Notes from a field & Garden - Bob Sheridan
© 1996 - 2018 Mike Frisby Langham in Rutland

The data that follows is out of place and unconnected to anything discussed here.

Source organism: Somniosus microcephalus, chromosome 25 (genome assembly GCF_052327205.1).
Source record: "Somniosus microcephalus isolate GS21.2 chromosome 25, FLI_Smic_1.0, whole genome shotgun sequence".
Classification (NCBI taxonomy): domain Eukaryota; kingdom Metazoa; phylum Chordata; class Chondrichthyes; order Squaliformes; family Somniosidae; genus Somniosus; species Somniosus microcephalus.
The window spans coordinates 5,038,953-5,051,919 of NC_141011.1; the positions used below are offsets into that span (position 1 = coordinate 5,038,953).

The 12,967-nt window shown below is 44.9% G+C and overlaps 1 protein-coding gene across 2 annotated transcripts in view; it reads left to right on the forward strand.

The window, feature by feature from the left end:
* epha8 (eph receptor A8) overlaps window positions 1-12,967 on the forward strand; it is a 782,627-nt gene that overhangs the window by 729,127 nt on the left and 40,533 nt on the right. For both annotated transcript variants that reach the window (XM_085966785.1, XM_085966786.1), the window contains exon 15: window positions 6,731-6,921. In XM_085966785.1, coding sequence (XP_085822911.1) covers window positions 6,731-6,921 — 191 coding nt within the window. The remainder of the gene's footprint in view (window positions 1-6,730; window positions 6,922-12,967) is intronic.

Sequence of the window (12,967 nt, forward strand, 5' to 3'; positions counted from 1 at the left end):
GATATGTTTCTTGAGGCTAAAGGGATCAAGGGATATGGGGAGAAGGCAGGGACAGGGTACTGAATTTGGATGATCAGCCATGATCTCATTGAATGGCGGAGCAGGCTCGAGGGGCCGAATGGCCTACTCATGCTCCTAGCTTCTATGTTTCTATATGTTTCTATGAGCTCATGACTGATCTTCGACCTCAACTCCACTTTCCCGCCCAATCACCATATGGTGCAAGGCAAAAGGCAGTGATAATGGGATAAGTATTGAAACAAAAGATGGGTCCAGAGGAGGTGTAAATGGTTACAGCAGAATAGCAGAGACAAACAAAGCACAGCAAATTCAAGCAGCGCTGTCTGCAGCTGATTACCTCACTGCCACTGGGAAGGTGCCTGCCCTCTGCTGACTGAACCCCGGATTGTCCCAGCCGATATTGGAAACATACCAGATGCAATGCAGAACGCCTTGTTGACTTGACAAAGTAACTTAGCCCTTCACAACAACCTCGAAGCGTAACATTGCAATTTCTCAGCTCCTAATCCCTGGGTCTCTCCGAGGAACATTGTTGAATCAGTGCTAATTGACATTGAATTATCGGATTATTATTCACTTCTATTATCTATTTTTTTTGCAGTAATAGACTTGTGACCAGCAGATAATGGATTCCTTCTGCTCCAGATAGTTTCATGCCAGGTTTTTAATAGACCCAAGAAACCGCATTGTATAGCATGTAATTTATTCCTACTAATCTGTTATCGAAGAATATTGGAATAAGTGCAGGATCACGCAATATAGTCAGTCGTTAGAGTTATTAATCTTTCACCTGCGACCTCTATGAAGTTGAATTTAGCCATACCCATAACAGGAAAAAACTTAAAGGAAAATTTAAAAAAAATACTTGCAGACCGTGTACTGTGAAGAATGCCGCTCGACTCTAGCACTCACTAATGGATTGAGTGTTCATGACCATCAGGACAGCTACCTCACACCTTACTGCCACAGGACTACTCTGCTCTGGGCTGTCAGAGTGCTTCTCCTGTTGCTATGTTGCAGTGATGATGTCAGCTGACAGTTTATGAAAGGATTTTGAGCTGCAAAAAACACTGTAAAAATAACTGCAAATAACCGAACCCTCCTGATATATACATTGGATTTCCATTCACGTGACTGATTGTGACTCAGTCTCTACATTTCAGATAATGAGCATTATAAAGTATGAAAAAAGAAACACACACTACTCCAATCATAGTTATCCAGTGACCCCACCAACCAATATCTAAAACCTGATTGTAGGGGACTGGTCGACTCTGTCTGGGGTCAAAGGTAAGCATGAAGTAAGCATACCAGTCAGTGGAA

Every year I am fascinated by the way plants have evolved to flower in a very specific order. The hedgerows start with blackthorn, then hawthorn, followed by elder and dogwood. The change is almost seamless and timed to perfection. The wild flower patch in Munday's Close started when the grass was short with the cowslips, then a foam of cow parsley, followed by ox-eye daisy . It makes sure the plants are not competing against taller growing species or for the attention of insects for pollination. The insects also benefit as there is a constant supply of flowers to provide nectar. There should be a huge crop of blackberries this year as there are bramble flowers everywhere. The verge on Mickley Lane is still turning up some surprises. I found two more plants, drooping star of Bethlehem and common cammas in amongst grass and nettles. These must be garden escapes or have been planted at some time. Both seem to have naturalised. The  milk thistle has attracted some attention with visitors from outside the area coming to look at it. I must admit it is quite impressive at over six feet, covered in flowers and seed heads . Well worth the effort to protect it. Local birds seem to be doing well. At one point it seemed as if chiff chaffs were